Private practices join the ACO trend

The trend of physicians’ leaving their independent practices to become employed by hospitals, especially the large urban hospitals or hospital systems that are ACOs, makes it seem impossible for independent physicians to participate in value-based care models.  Dr. Kleeberg discusses the challenges and opportunities faced by these practices.

Q: Are there certain characteristics of the primary care practices that seek to become ACOs?

A: The practices tend to be more visionary; they recognize that the fee-for-service system cannot continue and that there needs to be accountability for value. They believe that they are already providing quality and cost-effective care and they are willing to compete to prove it.

These practices also tend to be highly collaborative with other providers and are willing to share tools, ideas, and best practices to succeed as a team. However, they also wish to remain independent and are uninterested in joining larger health systems that could rob them of their autonomy. They want to be able to make the best choices for their practices and patients, and not to have polices and referral networks dictated to them.

Q: From your experience, what are the drivers and attitudes of independent primary care practices toward the movement to value-based care and risk based contracts? 

A:  They see the writing on the wall: increasing regulation and decreasing reimbursement are challenging their survival as independent practices. The recent “Doc Fix” and proposed rule has made it abundantly clear that those who choose to stay in the classic fee-for-service model will see their incomes decline in comparison to the inflation rate. Their income will decline even more if they do not participate in the proposed activities of reporting quality and using EHRs.   However, if they join an ACO, they have the potential of reaching greater rewards for high-value care and, if they enroll in a dual-sided risk program, they will also receive a 5% increase in Medicare reimbursement for 6 years starting in 2019.

Q: Does the practice need to staff or manage differently as an ACO? 

A:  There are significant startup activities and related costs to be successful in a shared savings program. Although some solo practitioners are able to successfully divide new responsibilities among existing staff, typically more support staff is required.

An example is the establishment of a chronic care management program, which proactively identifies and engages with patients to avoid adverse events and hospitalizations.  Although chronic care management is reimbursed by CMS, a successful program requires an increase in staff and a ramp up period. The AIM program, instituted earlier this year by CMS, provides an ACO with capital to hire and train staff.  In the long run, because of the reimbursement for these activities as well as the savings achieved through them, these additional positions pay for themselves.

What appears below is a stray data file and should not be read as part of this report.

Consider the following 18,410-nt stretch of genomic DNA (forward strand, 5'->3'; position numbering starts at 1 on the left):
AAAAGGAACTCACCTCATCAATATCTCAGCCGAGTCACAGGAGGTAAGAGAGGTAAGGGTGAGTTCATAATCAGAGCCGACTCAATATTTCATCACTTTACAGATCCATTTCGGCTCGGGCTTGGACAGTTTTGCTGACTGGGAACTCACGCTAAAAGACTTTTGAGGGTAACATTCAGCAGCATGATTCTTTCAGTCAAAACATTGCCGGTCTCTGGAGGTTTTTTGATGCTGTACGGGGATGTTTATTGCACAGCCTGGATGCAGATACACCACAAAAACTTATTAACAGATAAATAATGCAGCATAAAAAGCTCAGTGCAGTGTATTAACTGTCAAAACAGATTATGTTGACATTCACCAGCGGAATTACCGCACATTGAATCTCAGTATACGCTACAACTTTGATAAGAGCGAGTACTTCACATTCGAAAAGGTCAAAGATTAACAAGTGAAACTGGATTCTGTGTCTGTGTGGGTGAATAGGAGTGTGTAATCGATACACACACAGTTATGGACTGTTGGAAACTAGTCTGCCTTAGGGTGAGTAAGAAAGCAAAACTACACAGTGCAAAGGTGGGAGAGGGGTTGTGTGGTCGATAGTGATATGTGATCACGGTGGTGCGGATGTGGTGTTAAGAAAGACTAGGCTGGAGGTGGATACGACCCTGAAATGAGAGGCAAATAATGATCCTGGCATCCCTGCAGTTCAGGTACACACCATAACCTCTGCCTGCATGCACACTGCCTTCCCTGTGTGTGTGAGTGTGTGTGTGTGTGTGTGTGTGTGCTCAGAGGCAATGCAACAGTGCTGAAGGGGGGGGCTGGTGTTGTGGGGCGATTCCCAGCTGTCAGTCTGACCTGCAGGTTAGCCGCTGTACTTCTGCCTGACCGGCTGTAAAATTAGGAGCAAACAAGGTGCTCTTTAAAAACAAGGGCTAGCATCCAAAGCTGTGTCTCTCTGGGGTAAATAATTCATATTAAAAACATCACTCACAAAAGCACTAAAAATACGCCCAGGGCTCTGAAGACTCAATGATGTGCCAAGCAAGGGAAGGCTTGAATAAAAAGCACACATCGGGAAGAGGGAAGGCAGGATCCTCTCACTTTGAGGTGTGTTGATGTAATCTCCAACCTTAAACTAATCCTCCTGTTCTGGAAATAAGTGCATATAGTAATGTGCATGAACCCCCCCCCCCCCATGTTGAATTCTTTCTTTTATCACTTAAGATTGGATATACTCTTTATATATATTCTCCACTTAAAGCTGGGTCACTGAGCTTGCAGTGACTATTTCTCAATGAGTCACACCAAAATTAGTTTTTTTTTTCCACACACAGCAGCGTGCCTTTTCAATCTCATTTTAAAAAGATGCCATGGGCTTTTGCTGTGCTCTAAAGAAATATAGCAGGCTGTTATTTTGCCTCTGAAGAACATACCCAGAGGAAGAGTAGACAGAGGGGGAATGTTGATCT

As an ACO, the practice also needs to know the cost of services ordered for patients, such as specialists, nursing homes, and homecare. For example, one cardiology practice may have higher costs because it charges a facility fee when the patient is seen, while another practice may not.

Q: How can independent practices leverage technology to better compete with larger hospital systems?

A:  EHRs are essential, but they are not enough. Many of them do not provide the population management tools, such as a registry or data analytics tools, to identify and prioritize patients who would receive the most benefit from chronic care management programs. Falls risk, cognitive impairment, isolation, and polypharmacy are all risk factors for medical complications that are not easily identified by a traditional EHR. The establishment of health information exchanges is also important for tracking patient status and events, such as ER visits and hospital discharges.

Q: What is your prediction for the future of independent practitioners becoming ACOs?

A: I believe they will continue to grow and have a positive impact on the practices, patients, and their communities.  They are able to become more collaborative than ever before---everyone starts working at the top of their license and optimal patient care becomes a shared responsibility.


About the authors: 

Dr. Paul Kleeberg is Medical Director at Aledade, Inc., which works with independent, primary care physicians to provide everything doctors need to create and operate an Accountable Care Organization (ACO). 

Karen Golden Russell is Vice President of Product Transformation at Verisk Health, Inc. whose solutions empower a sustainable, value-based healthcare delivery and payment system for health plans, providers, employers, and other risk-bearing entities.